Le­sotho’s own Con­gress­gate

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As a con­se­quence rem­i­nis­cent of the Brazil saga, the whole scan­dal still re­ver­ber­ates across South Africa even to this day and sim­i­larly won’t go away. Op­po­si­tion par­ties al­ways call on the pres­i­dent to re­sign as a re­sult of the court’s rul­ing.

Le­sotho’s Con­gress­gate Now herein lie the par­al­lels be­tween the three scan­dals above and what last week tran­spired in Le­sotho. The fa­mous au­dio record­ing of a prom­i­nent po­lit­i­cal party spokesper­son and an as yet uniden­ti­fied other par­tic­i­pant in the tele­phone con­ver­sa­tion.

This con­ver­sa­tion went to the very heart and foun­da­tions of the in­cum­bent gov­ern­ment, par­tic­u­larly, its two big­gest po­lit­i­cal par­ties, their re­la­tions, their machi­na­tions and con­fir­ma­tion of the in­tense in­fight­ing and jock­ey­ing for po­si­tions within th­ese par­ties.

It brought to the fore the in­fight­ing within the re­spec­tive par­ties in gov­ern­ment and in their re­la­tions with their big­gest ri­vals. It brought squarely into the pub­lic do­main the think­ing of the ma­jor role play­ers in Le­sotho pol­i­tics that have hith­erto been pub­licly de­nied by the ma­jor role play­ers. For weeks now there was wide­spread spec­u­la­tion that there was in­tense in­fight­ing within the rul­ing par­ties and in­tense jock­ey­ing for po­si­tions.

As fate would have it, the lid was blown away by an au­dio clip and some shrewd ag­gres­sive and in­ves­tiga­tive jour­nal­ism. Now th­ese record­ings had, so to speak, let the horses to bolt. As a re­sult of the re­lease of the record­ings the whole coun­try is awash with spec­u­la­tion, ac­cu­sa­tion and counter-ac­cu­sa­tions and dis­ap­proval and ef­forts to white­wash the seis­mic im­pact of the record­ings. In ad­di­tion, they have led to what one may safely term, a knee-jerk re­ac­tion from some quar­ters.

What the record­ings con­tained In the record­ing, the party stal­wart al­leges that the in­fight­ing in the Demo­cratic Congress (DC) had in­ten­si­fied to the ex­tent that its deputy leader has held sev­eral se­cret meet­ings with the for­mer premier Thomas Tha­bane in Dur­ban, South Africa, to iron out an agree­ment for an al­liance to oust the cur­rent seven-party coali­tion agree­ment. He fur­ther claims there is a high pos­si­bil­ity that the in­cum­bent premier will de­fect back to the Le­sotho Congress for Democ­racy (LCD) if the fac­tion­al­ism in the DC con­tin­ued.

He opines that the DC deputy leader would be left in a weaker po­si­tion as he has the sup­port of only Pro­por­tional Rep­re­sen­ta­tion (PR) mem­bers of Par­lia­ment, thus be­ing left in the op­po­si­tion and the premier mak­ing the LCD the stronger rul­ing party

Fu­til­ity of the LCD’S de­nial Hot on the heels of th­ese record­ings, the LCD is­sued a press state­ment dis­tanc­ing it­self from the ut­ter­ances. How­ever, the dam­age had al­ready been done and there was a half-hearted de­nial that there was in­deed, in­tense in­fight­ing in the DC. As if to ac­qui­esce with the ut­ter­ances, the LCD just warned the con­cerned party stal­wart to re­frain from ex­press­ing views on other par­ties in the coali­tion. This cen­sure in ef­fect sub­tly ac­knowl­edged the ve­rac­ity of the state­ments in the record­ings. It was there­fore a fu­tile dis­owner.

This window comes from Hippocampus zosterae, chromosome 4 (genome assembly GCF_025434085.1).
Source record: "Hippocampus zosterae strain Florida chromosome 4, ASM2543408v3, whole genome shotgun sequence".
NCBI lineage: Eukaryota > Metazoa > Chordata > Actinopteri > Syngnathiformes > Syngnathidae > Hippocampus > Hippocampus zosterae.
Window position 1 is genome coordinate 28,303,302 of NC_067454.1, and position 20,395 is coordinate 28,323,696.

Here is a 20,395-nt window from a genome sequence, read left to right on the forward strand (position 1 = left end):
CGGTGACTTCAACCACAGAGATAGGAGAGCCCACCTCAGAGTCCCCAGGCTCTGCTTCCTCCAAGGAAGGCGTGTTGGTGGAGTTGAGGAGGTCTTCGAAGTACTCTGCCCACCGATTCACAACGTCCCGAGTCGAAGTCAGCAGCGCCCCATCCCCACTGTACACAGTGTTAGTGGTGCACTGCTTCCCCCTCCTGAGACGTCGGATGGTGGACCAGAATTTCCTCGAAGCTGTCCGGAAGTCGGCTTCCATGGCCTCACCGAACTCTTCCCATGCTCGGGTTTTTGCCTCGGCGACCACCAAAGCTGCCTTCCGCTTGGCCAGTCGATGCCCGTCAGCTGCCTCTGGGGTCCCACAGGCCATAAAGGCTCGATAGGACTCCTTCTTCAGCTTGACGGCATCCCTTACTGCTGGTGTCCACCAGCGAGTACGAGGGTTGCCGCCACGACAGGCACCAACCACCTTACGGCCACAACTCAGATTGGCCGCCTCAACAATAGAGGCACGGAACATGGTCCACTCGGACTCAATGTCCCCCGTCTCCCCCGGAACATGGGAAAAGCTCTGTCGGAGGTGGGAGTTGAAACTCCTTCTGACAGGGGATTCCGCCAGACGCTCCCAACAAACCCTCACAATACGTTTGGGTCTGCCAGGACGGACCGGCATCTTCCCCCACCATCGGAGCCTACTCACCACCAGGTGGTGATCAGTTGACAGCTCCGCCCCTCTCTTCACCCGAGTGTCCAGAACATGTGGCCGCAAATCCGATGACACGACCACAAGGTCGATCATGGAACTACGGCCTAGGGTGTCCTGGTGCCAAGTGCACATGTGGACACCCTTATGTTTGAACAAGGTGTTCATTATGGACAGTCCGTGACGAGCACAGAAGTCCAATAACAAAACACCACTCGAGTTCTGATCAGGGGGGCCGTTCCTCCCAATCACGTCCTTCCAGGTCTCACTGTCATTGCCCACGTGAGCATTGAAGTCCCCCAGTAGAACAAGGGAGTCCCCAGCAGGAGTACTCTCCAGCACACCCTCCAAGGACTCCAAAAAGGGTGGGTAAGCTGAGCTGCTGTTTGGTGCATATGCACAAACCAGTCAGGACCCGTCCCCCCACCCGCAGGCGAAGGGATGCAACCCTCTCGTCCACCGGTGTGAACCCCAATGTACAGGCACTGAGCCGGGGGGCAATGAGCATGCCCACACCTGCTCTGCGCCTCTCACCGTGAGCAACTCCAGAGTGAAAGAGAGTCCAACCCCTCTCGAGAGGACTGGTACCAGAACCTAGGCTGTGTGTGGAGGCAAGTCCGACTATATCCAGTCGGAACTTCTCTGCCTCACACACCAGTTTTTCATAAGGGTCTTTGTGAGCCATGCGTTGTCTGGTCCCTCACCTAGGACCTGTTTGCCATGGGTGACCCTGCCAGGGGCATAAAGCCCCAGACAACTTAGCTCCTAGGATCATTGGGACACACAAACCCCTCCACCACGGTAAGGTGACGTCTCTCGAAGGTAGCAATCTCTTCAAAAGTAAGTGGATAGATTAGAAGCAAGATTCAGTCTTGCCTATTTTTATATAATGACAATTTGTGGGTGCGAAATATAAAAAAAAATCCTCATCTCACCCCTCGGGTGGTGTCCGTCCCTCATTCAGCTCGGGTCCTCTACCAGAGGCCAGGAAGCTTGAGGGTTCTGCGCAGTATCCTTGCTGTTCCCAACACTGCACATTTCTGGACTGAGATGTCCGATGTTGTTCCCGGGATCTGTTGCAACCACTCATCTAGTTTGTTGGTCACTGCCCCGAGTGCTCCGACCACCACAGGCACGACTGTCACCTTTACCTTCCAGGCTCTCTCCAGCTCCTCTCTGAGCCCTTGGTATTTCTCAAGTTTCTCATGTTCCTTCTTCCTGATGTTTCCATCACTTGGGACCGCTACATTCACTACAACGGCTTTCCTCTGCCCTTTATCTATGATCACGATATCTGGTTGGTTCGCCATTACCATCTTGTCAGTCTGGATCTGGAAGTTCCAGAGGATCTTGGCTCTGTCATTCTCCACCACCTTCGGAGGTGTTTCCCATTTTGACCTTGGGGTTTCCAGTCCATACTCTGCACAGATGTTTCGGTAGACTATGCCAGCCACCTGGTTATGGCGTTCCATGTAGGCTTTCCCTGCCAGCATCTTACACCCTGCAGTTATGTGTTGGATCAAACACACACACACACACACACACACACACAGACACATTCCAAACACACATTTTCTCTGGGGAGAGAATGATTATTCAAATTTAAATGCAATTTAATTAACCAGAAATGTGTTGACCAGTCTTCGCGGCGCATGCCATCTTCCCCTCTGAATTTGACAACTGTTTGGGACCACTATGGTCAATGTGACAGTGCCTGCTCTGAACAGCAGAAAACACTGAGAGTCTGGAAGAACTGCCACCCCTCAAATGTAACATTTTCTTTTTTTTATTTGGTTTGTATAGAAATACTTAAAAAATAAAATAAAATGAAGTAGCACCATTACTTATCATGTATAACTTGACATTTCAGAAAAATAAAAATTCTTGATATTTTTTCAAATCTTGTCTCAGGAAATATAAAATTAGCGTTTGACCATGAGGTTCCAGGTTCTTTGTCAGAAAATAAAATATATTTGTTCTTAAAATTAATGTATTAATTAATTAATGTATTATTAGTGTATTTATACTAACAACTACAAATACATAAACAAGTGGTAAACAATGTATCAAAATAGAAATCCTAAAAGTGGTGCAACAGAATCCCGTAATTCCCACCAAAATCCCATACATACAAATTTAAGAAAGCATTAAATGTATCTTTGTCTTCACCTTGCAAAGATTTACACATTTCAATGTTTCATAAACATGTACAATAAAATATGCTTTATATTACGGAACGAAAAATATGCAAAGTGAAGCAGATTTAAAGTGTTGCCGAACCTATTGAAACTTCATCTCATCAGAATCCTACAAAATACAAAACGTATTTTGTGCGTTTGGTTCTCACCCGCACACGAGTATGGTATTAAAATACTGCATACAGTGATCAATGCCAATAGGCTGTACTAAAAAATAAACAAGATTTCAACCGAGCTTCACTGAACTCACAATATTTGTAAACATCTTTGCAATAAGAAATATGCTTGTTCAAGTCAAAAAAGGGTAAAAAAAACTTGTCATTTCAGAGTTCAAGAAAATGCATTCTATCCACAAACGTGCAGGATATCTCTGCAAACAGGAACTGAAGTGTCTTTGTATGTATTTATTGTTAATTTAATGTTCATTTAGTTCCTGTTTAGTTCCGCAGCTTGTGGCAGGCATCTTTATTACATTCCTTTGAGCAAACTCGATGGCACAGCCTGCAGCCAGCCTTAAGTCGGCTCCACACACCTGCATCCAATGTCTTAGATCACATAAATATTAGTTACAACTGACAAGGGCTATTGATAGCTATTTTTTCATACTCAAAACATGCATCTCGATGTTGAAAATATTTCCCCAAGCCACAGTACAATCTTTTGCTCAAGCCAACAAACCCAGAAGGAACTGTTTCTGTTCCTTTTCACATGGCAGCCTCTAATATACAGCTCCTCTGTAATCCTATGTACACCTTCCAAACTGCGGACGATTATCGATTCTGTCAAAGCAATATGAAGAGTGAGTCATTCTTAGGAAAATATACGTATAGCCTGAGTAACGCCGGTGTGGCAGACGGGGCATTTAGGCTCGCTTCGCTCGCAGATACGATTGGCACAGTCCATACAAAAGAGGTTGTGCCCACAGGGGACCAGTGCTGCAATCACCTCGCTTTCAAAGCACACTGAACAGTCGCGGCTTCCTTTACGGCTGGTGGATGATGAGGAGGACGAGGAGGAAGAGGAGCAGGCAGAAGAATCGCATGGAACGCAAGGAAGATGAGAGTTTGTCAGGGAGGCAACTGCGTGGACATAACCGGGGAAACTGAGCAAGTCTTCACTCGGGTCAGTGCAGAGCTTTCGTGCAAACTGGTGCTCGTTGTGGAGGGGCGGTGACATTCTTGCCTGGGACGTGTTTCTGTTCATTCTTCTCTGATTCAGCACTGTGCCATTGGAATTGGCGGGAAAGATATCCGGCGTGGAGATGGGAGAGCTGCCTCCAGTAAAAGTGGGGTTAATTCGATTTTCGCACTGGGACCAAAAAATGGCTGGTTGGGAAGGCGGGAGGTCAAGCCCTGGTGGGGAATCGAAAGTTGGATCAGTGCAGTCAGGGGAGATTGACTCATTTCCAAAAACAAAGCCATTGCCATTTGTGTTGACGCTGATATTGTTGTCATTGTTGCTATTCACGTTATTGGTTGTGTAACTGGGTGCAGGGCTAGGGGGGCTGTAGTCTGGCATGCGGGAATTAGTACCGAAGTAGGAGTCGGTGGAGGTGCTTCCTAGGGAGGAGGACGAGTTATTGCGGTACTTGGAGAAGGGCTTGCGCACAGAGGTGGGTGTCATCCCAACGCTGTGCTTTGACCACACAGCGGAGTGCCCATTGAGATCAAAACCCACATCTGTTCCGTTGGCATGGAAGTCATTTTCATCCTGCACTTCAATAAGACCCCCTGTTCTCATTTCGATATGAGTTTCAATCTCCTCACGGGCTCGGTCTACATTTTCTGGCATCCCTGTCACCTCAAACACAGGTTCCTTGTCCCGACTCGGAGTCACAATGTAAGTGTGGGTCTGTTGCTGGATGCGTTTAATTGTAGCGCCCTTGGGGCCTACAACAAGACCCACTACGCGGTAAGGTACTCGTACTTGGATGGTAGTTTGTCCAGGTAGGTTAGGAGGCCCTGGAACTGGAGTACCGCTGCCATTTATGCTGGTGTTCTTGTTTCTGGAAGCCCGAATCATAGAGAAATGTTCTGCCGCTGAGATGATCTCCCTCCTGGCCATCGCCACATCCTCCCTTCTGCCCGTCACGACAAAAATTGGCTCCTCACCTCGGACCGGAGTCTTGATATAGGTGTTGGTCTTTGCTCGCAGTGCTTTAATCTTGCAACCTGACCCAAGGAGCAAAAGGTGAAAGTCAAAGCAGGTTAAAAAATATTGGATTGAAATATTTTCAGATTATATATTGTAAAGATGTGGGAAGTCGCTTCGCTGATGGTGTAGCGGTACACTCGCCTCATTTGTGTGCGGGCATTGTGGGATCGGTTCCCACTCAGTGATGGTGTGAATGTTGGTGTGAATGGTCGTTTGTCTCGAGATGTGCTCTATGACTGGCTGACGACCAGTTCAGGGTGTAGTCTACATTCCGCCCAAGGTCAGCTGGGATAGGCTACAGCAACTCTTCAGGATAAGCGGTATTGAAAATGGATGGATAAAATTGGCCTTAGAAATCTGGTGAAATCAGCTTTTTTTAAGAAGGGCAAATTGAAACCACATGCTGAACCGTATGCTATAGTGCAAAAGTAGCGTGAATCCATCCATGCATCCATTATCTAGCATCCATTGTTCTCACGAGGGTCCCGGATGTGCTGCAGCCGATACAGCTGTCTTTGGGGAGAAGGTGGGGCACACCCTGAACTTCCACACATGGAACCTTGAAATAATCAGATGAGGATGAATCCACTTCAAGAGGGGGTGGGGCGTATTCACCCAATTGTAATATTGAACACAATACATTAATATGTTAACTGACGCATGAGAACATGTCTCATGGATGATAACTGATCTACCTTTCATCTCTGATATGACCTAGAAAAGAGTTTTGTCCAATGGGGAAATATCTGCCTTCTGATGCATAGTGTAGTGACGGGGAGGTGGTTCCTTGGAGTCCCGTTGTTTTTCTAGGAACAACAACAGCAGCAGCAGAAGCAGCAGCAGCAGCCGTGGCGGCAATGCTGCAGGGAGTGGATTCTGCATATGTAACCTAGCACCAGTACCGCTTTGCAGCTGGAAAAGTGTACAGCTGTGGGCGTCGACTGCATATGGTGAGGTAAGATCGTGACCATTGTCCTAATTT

The record­ings likely im­pact It is im­por­tant to note that weeks prior to the leaked record­ings, there was in­tense in­fight­ing be­tween the DC’S Women’s League and DC’S Youth League, a fac­tor that had now come into the pub­lic do­main. The record­ings were there­fore a crys­talli­sa­tion of the in­tense in­fight­ing in the DC, crit­i­cally this time, com­ing from the anal­y­sis of their strong­est ally in the coali­tion gov­ern­ment. The ut­ter­ances came from some­one who had the ben­e­fit of the in­side track, so to speak.

It has there­fore stoked fur­ther the in­ter­nal mis­trust and sus­pi­cious in the DC. The record­ings had in ef­fect pit­ted un­easy al­lies against one other. All fac­tions across the congress di­vide no longer trust each other. To make mat­ters worse, th­ese came from a very close ally who most def­i­nitely was speak­ing his fair anal­y­sis of the sit­u­a­tion al­beit he never in-

tended th­ese to be pub­lic knowl­edge.

There is a Se­sotho an id­iom that, loosely-trans­lated, means those who rus­tle un­der cover of dark­ness are al­ways spot­ted un­wit­tingly by passers-by. Sim­i­larly, this recorded party spokesman was ex­press­ing the dis­parag­ing re­marks un­aware that he was be­ing recorded by a third party. His re­marks were there­fore, ei­ther his of­fi­cial party line al­beit not for pub­lic knowl­edge at that stage or was his bru­tal as­sess­ment of the un­rav­el­ling sce­nario within the congress al­liance, that was later to be dis­cussed at the (par­ties) party level for pos­si­ble ex­e­cu­tion. There­fore de­spite de­ter­mined ef­forts to dis­miss this record­ing, the ham­mer blow has been done to the mu­tual trust within both the DC and the LCD and their fu­ture in­ter-party re­la­tions. There will for­ever be un­der­cur­rents of mis­trust.

Fu­ture sce­nario No one can pre­dict with cer­tainty what the fu­ture holds for the two ma­jor coali­tion par­ties in gov­ern­ment, LCD and DC. In­deed on 11 June, the DC is hold­ing an im­por­tant ind­aba to map the way for­ward. No doubt the record­ing will form part of the debate.

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